A fungal endosymbiont of the grass Bromus setifolius: Distribution in some Andean populations, identification, and examination of beneficial properties

James White, R. F. Sullivan, G. A. Balady, Thomas Gianfagna, Q. Yue, William Meyer, D. Cabral

Research output: Contribution to journalArticle

29 Citations (Scopus)

Abstract

Endophyte infection levels were estimated in populations of the grass Bromus setifolius at several sites in the Andes Mountains in South America. The endophyte was identified as pertaining to the Neotyphodium tembladerae clade using sequence data. A high percentage of grass individuals infected by the endophyte was found in populations located in communities that contained leaf-cutting ants (Acromyrmex sp.). N. tembladerae was found to produce two mycotoxins (ergovaline and peramine) that are known to be toxic to insect herbivores. Feeding experiments demonstrated that fall armyworms preferred endophyte-free B. setifolius over endophyte-infected B. setifolius when given the option of both. The results of this investigation support the defensive mutualism hypothesis that defense of the host from herbivores is a basis for the mutualistic association between clavicipitaceous endosymbionts and host grasses.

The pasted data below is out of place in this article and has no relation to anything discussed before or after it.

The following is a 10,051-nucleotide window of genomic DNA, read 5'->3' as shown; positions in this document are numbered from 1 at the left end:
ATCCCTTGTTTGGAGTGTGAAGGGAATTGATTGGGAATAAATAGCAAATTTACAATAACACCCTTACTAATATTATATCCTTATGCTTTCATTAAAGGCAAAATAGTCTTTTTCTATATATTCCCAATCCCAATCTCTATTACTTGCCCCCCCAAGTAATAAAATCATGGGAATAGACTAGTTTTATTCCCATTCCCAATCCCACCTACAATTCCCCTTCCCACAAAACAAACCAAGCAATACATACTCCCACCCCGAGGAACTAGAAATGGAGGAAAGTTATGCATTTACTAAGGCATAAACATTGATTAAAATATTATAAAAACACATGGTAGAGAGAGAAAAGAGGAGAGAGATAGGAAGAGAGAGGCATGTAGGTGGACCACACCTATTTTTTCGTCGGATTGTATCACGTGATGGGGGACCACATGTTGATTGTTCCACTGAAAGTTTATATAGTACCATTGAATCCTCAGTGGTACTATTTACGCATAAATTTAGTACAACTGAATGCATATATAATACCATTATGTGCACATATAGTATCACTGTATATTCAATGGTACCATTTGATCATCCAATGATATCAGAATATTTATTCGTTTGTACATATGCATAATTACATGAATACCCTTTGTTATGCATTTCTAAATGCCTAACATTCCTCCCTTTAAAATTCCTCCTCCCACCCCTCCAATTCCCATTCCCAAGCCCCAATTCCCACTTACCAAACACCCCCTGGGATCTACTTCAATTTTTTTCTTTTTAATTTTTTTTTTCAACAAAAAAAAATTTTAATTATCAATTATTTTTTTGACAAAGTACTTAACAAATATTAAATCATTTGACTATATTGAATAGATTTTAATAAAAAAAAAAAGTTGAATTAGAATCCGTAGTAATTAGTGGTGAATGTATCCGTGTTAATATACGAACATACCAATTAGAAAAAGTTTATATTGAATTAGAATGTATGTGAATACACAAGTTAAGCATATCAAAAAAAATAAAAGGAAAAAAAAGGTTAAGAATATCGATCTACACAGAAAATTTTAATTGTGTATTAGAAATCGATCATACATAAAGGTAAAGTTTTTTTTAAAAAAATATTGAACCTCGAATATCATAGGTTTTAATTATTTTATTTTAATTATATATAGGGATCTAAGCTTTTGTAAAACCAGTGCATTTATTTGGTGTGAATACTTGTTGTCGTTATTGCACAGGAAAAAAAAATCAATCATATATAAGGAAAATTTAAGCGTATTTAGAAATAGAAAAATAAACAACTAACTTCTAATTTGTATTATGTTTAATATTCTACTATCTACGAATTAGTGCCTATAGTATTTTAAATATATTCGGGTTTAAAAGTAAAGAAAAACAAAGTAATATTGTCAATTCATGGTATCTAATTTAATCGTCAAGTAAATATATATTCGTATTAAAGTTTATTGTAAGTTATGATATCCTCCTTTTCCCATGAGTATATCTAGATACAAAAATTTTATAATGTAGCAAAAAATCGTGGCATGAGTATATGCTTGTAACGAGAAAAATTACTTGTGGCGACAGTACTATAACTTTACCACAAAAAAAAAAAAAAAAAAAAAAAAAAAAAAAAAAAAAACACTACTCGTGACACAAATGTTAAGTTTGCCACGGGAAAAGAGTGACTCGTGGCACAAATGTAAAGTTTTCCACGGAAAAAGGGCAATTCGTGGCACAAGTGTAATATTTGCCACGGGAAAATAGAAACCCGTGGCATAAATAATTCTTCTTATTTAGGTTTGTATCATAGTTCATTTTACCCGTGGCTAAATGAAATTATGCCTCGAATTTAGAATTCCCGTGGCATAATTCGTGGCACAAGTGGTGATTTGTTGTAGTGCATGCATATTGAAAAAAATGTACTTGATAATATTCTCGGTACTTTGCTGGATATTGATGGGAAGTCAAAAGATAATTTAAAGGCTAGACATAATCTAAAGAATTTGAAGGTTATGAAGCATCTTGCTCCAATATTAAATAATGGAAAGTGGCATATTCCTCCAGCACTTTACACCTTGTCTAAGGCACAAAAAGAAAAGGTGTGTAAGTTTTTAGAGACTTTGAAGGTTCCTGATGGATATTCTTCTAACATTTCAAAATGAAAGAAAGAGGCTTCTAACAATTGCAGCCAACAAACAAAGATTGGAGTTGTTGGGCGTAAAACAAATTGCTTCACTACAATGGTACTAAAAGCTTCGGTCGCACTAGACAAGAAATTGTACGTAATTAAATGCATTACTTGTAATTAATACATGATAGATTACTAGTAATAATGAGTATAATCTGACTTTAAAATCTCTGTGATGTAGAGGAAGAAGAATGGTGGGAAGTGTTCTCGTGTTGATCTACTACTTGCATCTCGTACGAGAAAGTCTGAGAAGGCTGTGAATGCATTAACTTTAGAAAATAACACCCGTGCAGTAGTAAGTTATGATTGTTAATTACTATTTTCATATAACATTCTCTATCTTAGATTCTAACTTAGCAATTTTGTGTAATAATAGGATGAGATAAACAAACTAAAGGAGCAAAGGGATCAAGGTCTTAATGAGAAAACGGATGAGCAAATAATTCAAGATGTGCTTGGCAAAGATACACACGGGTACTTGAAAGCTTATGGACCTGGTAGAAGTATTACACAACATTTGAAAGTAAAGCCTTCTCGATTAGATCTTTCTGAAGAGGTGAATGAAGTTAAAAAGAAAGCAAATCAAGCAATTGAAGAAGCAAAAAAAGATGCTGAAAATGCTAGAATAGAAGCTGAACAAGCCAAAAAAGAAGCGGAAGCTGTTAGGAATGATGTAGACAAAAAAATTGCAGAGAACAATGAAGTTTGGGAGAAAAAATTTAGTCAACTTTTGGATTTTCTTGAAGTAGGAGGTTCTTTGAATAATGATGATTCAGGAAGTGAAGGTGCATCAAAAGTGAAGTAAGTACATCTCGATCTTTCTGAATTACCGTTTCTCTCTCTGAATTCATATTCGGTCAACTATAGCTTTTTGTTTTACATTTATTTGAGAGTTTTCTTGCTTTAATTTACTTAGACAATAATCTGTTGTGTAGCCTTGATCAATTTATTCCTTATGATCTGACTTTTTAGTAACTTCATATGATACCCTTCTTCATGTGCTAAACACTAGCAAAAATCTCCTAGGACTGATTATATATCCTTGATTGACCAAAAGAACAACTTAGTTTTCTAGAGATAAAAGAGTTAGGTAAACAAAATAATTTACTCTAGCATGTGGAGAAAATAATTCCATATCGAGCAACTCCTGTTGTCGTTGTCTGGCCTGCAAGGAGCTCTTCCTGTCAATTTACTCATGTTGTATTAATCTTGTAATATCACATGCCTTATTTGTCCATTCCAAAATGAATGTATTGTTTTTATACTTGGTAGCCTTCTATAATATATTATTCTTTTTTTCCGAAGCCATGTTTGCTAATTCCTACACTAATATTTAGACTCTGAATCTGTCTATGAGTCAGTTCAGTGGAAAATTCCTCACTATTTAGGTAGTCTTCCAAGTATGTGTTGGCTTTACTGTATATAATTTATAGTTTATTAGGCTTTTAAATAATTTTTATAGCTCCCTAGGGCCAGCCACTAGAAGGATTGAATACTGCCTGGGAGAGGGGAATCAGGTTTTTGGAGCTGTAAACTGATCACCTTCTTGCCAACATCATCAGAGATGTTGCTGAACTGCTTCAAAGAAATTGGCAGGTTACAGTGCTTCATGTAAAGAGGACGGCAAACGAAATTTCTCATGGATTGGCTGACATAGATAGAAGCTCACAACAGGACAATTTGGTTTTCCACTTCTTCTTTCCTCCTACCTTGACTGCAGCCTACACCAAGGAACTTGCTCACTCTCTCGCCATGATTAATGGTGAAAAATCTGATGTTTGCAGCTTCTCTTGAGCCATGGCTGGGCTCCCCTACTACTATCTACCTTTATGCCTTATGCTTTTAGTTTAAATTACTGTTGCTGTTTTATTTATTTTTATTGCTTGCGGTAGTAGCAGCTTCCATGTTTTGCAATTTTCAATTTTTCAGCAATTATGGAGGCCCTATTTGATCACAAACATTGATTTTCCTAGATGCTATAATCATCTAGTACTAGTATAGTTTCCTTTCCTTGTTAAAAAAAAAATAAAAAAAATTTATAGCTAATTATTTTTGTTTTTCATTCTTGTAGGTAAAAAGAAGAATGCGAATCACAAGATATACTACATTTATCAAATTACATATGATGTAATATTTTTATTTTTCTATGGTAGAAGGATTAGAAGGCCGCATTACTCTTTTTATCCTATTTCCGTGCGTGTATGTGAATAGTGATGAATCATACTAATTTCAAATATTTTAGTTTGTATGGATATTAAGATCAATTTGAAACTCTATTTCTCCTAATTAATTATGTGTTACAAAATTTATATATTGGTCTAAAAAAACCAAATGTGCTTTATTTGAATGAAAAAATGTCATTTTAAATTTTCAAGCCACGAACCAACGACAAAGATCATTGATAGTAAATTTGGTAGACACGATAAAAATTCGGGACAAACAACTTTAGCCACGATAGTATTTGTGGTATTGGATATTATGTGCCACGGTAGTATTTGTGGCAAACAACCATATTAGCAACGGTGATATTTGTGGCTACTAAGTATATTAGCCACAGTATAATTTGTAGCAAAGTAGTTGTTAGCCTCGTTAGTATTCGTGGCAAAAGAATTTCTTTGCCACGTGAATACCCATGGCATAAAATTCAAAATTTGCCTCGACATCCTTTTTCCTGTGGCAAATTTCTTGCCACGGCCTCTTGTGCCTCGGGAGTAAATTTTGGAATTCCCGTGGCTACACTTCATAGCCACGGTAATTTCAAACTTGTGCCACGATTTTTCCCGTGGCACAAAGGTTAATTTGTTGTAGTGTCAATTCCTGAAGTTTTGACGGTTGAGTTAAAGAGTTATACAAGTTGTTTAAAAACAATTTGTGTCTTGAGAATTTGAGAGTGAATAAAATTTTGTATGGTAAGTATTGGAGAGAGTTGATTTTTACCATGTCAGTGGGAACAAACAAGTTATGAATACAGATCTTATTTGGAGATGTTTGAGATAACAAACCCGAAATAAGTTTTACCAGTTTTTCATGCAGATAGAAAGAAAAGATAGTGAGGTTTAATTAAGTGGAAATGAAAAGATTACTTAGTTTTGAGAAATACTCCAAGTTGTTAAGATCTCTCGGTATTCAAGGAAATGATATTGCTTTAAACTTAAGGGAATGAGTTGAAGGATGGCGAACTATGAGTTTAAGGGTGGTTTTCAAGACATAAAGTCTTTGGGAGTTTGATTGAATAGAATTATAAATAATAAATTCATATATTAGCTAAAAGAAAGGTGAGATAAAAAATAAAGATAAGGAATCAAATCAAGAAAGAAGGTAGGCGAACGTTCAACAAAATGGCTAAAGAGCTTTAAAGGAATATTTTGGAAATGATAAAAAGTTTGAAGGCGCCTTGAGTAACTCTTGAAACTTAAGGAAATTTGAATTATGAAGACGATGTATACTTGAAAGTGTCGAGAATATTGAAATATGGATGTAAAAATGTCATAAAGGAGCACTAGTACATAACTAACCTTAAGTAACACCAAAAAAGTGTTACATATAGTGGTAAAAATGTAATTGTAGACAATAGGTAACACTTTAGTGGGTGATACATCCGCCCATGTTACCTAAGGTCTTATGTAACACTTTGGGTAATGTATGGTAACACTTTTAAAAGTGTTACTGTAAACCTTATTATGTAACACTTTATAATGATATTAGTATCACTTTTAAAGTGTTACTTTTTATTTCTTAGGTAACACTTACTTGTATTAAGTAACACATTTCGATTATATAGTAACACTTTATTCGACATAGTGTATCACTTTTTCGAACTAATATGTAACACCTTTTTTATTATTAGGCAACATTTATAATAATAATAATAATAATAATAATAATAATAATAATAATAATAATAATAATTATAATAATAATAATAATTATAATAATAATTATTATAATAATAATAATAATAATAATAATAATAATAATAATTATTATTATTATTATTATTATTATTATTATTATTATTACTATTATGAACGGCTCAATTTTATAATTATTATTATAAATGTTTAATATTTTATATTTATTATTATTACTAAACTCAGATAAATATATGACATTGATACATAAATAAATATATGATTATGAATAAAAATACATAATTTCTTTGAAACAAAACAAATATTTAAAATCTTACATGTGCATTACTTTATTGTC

Original languageEnglish (US)
Pages (from-to)241-257
Number of pages17
JournalSymbiosis
Volume31
Issue number4
StatePublished - Jan 1 2001

Fingerprint

Bromus
Endophytes
endosymbionts
Poaceae
endophytes
grasses
Herbivory
Population
Neotyphodium
herbivores
ergovaline
Acromyrmex
leaf-cutting ants
Andes region
Symbiosis
Ants
Spodoptera frugiperda
South America
Mycotoxins
Poisons

All Science Journal Classification (ASJC) codes

  • Agricultural and Biological Sciences(all)

Keywords

  • Endophyte
  • Epichloë
  • Evolution
  • Fungi
  • Leaf-cutting ants
  • Neotyphodium

Cite this

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abstract = "Endophyte infection levels were estimated in populations of the grass Bromus setifolius at several sites in the Andes Mountains in South America. The endophyte was identified as pertaining to the Neotyphodium tembladerae clade using sequence data. A high percentage of grass individuals infected by the endophyte was found in populations located in communities that contained leaf-cutting ants (Acromyrmex sp.). N. tembladerae was found to produce two mycotoxins (ergovaline and peramine) that are known to be toxic to insect herbivores. Feeding experiments demonstrated that fall armyworms preferred endophyte-free B. setifolius over endophyte-infected B. setifolius when given the option of both. The results of this investigation support the defensive mutualism hypothesis that defense of the host from herbivores is a basis for the mutualistic association between clavicipitaceous endosymbionts and host grasses.",
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A fungal endosymbiont of the grass Bromus setifolius : Distribution in some Andean populations, identification, and examination of beneficial properties. / White, James; Sullivan, R. F.; Balady, G. A.; Gianfagna, Thomas; Yue, Q.; Meyer, William; Cabral, D.

In: Symbiosis, Vol. 31, No. 4, 01.01.2001, p. 241-257.

Research output: Contribution to journalArticle

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